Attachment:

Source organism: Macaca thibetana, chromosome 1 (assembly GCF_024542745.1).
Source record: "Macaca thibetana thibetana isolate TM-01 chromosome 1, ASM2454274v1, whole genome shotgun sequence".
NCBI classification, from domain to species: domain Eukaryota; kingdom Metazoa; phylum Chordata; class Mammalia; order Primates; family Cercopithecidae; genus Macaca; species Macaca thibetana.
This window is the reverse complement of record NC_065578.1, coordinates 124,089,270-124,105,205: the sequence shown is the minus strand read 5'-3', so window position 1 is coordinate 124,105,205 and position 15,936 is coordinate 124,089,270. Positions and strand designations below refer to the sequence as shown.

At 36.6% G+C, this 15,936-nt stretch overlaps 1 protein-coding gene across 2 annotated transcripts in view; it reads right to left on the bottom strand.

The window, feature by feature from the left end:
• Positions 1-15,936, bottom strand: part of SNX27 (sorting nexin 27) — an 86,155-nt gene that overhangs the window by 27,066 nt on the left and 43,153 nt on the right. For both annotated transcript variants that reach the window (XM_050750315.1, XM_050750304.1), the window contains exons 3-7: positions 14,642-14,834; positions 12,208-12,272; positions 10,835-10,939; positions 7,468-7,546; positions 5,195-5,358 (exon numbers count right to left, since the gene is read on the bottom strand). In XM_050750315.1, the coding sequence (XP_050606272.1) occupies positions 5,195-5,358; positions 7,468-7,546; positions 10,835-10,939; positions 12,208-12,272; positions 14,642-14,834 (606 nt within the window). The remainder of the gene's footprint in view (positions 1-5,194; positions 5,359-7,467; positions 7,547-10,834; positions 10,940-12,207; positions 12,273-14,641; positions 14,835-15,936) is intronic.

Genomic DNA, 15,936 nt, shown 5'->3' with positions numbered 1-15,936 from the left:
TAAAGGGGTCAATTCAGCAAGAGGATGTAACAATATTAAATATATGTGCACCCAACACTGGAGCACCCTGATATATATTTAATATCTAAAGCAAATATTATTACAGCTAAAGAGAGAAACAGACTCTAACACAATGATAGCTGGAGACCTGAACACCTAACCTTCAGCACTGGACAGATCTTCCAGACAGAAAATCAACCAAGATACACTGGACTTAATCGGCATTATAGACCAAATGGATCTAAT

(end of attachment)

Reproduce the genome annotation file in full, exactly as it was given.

Source organism: Macaca thibetana, chromosome 1 (assembly GCF_024542745.1).
Source record: "Macaca thibetana thibetana isolate TM-01 chromosome 1, ASM2454274v1, whole genome shotgun sequence".
NCBI classification, from domain to species: domain Eukaryota; kingdom Metazoa; phylum Chordata; class Mammalia; order Primates; family Cercopithecidae; genus Macaca; species Macaca thibetana.
This window is the reverse complement of record NC_065578.1, coordinates 124,089,270-124,105,205: the sequence shown is the minus strand read 5'-3', so window position 1 is coordinate 124,105,205 and position 15,936 is coordinate 124,089,270. Positions and strand designations below refer to the sequence as shown.

At 36.6% G+C, this 15,936-nt stretch overlaps 1 protein-coding gene across 2 annotated transcripts in view; it reads right to left on the bottom strand.

The window, feature by feature from the left end:
• Positions 1-15,936, bottom strand: part of SNX27 (sorting nexin 27) — an 86,155-nt gene that overhangs the window by 27,066 nt on the left and 43,153 nt on the right. For both annotated transcript variants that reach the window (XM_050750315.1, XM_050750304.1), the window contains exons 3-7: positions 14,642-14,834; positions 12,208-12,272; positions 10,835-10,939; positions 7,468-7,546; positions 5,195-5,358 (exon numbers count right to left, since the gene is read on the bottom strand). In XM_050750315.1, the coding sequence (XP_050606272.1) occupies positions 5,195-5,358; positions 7,468-7,546; positions 10,835-10,939; positions 12,208-12,272; positions 14,642-14,834 (606 nt within the window). The remainder of the gene's footprint in view (positions 1-5,194; positions 5,359-7,467; positions 7,547-10,834; positions 10,940-12,207; positions 12,273-14,641; positions 14,835-15,936) is intronic.

Genomic DNA, 15,936 nt, shown 5'->3' with positions numbered 1-15,936 from the left:
TAAAGGGGTCAATTCAGCAAGAGGATGTAACAATATTAAATATATGTGCACCCAACACTGGAGCACCCTGATATATATTTAATATCTAAAGCAAATATTATTACAGCTAAAGAGAGAAACAGACTCTAACACAATGATAGCTGGAGACCTGAACACCTAACCTTCAGCACTGGACAGATCTTCCAGACAGAAAATCAACCAAGATACACTGGACTTAATCGGCATTATAGACCAAATGGATCTAAT